Purpose: To evaluate the roles of CB1 cannabinoid receptors in cellular functions of trabecular meshwork (TM) cells, including cell migration, adhesion, morphology and cytoskeleton changes.
Methods: Noladin ether, a selective CB1 receptor agonist, and SR141716A, a selective CB1 receptor antagonist, were used to characterize the cellular functions of cultured porcine TM cells. Fluorescence assisted transmigration invasion and motility assays (FATIMA) were conducted to study TM cell migration using soluble fibronectin as a chemoattractant. Wound healing assays were used to further study TM cell migration. Standard cell adhesion assays of TM cells were performed on fibronectin-coated plates. In morphological studies, Alexafluor 488-labeled phalloidin staining was used to examine actin filaments, and immunocytochemistry using anti-paxillin antibodies was used to detect focal adhesions.
Results: In cell migration assays, CB1 agonist noladin ether at nanomolar ranges led to a concentration-dependent inhibition of migration of TM cells toward soluble fibronectin. CB1 antagonist SR141716A antagonized noladin ether-induced inhibition of migration of TM cells. In addition, noladin ether caused a delay in wound healing of confluent trabecular meshwork monolayers and this effect of noladin ether was antagonized by SR141716A. In cell adhesion assays, noladin ether treatment led to a moderate, but significant decrease of adhesion of TM cells to fibronectin-coated surface. This effect of noladin ether was concentration-dependent, and was antagonized by SR141716A. In morphological studies, noladin ether treatment caused rounding of TM cells in contrast to well-spread control TM cells. In addition, there was a reduction and fragmentation of actin stress fibers stained with Alexafluor 488-labeled phalloidin and a decrease of focal adhesions detected with an anti-paxillin antibody.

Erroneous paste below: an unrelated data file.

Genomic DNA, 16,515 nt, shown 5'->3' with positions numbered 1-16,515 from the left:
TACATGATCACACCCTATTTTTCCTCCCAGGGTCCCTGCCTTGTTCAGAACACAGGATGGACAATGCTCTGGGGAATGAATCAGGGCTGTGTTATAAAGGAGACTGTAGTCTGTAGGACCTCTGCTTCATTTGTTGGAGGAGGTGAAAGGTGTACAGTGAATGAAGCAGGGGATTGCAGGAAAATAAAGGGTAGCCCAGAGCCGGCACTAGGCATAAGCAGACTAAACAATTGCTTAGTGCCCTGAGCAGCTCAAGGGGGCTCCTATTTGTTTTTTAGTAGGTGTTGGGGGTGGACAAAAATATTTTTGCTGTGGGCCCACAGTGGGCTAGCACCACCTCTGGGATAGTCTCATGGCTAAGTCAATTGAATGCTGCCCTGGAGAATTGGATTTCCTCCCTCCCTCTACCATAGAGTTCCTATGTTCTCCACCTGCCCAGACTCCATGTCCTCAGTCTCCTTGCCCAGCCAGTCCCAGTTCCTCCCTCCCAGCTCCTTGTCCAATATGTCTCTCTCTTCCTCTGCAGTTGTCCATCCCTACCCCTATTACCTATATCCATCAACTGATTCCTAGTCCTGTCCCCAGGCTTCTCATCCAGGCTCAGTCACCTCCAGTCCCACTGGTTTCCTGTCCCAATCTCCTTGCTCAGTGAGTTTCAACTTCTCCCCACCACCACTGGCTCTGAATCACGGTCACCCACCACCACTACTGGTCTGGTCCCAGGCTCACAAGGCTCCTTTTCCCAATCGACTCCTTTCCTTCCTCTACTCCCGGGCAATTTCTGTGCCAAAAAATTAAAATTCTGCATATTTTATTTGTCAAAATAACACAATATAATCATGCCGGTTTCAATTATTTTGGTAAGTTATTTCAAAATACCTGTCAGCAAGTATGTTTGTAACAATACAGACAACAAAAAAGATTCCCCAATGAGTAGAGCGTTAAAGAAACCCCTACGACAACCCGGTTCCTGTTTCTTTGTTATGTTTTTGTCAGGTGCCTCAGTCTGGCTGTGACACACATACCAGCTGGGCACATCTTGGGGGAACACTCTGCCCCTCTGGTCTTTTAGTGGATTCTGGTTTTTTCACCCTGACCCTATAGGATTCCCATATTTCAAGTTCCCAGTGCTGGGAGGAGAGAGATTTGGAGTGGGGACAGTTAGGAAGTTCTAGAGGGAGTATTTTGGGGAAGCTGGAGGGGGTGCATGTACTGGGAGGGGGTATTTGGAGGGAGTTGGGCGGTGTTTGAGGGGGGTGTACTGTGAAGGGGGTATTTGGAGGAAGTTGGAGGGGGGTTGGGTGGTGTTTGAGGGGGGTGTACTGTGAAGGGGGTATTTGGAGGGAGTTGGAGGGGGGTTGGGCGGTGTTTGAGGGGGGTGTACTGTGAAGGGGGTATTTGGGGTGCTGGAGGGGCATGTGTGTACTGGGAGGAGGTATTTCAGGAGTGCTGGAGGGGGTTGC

Conclusions: Noladin ether modulates the migration, adhesion, morphology, and actin cytoskeleton of TM cells. These effects of noladin ether are mediated through TM cell CB1 cannabinoid receptors.